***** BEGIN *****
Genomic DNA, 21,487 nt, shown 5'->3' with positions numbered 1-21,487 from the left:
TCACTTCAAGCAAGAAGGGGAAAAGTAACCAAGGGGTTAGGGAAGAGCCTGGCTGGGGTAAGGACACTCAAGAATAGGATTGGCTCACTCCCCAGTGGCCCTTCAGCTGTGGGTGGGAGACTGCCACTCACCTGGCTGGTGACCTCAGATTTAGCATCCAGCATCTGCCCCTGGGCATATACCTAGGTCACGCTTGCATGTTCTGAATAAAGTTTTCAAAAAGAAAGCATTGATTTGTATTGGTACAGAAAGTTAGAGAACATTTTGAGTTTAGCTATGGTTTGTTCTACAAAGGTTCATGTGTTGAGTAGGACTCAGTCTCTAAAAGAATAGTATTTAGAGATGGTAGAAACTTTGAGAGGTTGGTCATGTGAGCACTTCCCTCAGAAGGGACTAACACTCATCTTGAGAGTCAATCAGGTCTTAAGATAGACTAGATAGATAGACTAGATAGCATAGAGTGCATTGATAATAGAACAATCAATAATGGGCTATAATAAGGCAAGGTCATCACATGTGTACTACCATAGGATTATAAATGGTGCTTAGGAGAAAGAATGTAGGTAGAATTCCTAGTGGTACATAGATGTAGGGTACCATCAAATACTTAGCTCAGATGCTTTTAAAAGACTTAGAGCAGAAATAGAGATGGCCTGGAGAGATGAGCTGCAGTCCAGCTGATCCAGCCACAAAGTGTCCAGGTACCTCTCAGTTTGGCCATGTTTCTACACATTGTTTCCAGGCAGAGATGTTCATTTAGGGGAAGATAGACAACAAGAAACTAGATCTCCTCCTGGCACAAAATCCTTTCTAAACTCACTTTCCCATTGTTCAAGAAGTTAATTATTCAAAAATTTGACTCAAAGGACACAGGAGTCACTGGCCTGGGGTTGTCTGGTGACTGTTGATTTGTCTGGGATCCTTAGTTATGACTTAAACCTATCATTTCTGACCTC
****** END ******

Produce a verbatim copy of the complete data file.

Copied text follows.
Genomic DNA, 21,487 nt, shown 5'->3' with positions numbered 1-21,487 from the left:
TCACTTCAAGCAAGAAGGGGAAAAGTAACCAAGGGGTTAGGGAAGAGCCTGGCTGGGGTAAGGACACTCAAGAATAGGATTGGCTCACTCCCCAGTGGCCCTTCAGCTGTGGGTGGGAGACTGCCACTCACCTGGCTGGTGACCTCAGATTTAGCATCCAGCATCTGCCCCTGGGCATATACCTAGGTCACGCTTGCATGTTCTGAATAAAGTTTTCAAAAAGAAAGCATTGATTTGTATTGGTACAGAAAGTTAGAGAACATTTTGAGTTTAGCTATGGTTTGTTCTACAAAGGTTCATGTGTTGAGTAGGACTCAGTCTCTAAAAGAATAGTATTTAGAGATGGTAGAAACTTTGAGAGGTTGGTCATGTGAGCACTTCCCTCAGAAGGGACTAACACTCATCTTGAGAGTCAATCAGGTCTTAAGATAGACTAGATAGATAGACTAGATAGCATAGAGTGCATTGATAATAGAACAATCAATAATGGGCTATAATAAGGCAAGGTCATCACATGTGTACTACCATAGGATTATAAATGGTGCTTAGGAGAAAGAATGTAGGTAGAATTCCTAGTGGTACATAGATGTAGGGTACCATCAAATACTTAGCTCAGATGCTTTTAAAAGACTTAGAGCAGAAATAGAGATGGCCTGGAGAGATGAGCTGCAGTCCAGCTGATCCAGCCACAAAGTGTCCAGGTACCTCTCAGTTTGGCCATGTTTCTACACATTGTTTCCAGGCAGAGATGTTCATTTAGGGGAAGATAGACAACAAGAAACTAGATCTCCTCCTGGCACAAAATCCTTTCTAAACTCACTTTCCCATTGTTCAAGAAGTTAATTATTCAAAAATTTGACTCAAAGGACACAGGAGTCACTGGCCTGGGGTTGTCTGGTGACTGTTGATTTGTCTGGGATCCTTAGTTATGACTTAAACCTATCATTTCTGACCTC